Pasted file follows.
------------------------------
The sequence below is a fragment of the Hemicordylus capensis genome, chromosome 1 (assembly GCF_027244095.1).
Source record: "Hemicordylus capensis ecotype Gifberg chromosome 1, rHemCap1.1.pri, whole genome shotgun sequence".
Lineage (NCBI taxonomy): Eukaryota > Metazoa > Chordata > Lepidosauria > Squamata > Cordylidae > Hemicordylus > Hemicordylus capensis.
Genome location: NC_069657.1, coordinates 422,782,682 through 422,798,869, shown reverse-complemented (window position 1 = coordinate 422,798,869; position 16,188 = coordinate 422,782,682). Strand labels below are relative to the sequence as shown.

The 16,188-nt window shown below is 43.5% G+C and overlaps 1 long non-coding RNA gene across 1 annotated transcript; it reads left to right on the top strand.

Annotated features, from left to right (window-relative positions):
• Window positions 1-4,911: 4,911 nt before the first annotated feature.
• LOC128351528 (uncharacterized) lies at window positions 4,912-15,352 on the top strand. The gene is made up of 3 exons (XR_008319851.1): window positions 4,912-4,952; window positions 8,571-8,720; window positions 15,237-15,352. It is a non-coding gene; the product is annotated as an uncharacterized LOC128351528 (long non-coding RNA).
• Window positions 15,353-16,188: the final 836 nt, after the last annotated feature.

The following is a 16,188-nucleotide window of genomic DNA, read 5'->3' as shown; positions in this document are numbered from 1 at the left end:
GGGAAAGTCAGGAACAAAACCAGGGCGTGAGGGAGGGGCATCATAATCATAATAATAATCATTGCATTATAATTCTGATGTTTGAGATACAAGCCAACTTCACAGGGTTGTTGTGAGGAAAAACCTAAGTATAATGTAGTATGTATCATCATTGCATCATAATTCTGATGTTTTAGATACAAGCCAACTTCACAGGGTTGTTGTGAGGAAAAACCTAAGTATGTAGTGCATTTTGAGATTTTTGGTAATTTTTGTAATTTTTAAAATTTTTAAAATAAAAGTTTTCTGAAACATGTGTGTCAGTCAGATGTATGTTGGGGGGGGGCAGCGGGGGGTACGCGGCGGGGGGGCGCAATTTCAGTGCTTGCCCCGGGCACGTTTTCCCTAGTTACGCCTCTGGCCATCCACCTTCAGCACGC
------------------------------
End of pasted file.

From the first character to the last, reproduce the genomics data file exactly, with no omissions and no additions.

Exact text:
The sequence below is a fragment of the Hemicordylus capensis genome, chromosome 1 (assembly GCF_027244095.1).
Source record: "Hemicordylus capensis ecotype Gifberg chromosome 1, rHemCap1.1.pri, whole genome shotgun sequence".
Lineage (NCBI taxonomy): Eukaryota > Metazoa > Chordata > Lepidosauria > Squamata > Cordylidae > Hemicordylus > Hemicordylus capensis.
Genome location: NC_069657.1, coordinates 422,782,682 through 422,798,869, shown reverse-complemented (window position 1 = coordinate 422,798,869; position 16,188 = coordinate 422,782,682). Strand labels below are relative to the sequence as shown.

The 16,188-nt window shown below is 43.5% G+C and overlaps 1 long non-coding RNA gene across 1 annotated transcript; it reads left to right on the top strand.

Annotated features, from left to right (window-relative positions):
• Window positions 1-4,911: 4,911 nt before the first annotated feature.
• LOC128351528 (uncharacterized) lies at window positions 4,912-15,352 on the top strand. The gene is made up of 3 exons (XR_008319851.1): window positions 4,912-4,952; window positions 8,571-8,720; window positions 15,237-15,352. It is a non-coding gene; the product is annotated as an uncharacterized LOC128351528 (long non-coding RNA).
• Window positions 15,353-16,188: the final 836 nt, after the last annotated feature.

The following is a 16,188-nucleotide window of genomic DNA, read 5'->3' as shown; positions in this document are numbered from 1 at the left end:
GGGAAAGTCAGGAACAAAACCAGGGCGTGAGGGAGGGGCATCATAATCATAATAATAATCATTGCATTATAATTCTGATGTTTGAGATACAAGCCAACTTCACAGGGTTGTTGTGAGGAAAAACCTAAGTATAATGTAGTATGTATCATCATTGCATCATAATTCTGATGTTTTAGATACAAGCCAACTTCACAGGGTTGTTGTGAGGAAAAACCTAAGTATGTAGTGCATTTTGAGATTTTTGGTAATTTTTGTAATTTTTAAAATTTTTAAAATAAAAGTTTTCTGAAACATGTGTGTCAGTCAGATGTATGTTGGGGGGGGGCAGCGGGGGGTACGCGGCGGGGGGGCGCAATTTCAGTGCTTGCCCCGGGCACGTTTTCCCTAGTTACGCCTCTGGCCATCCACCTTCAGCACGC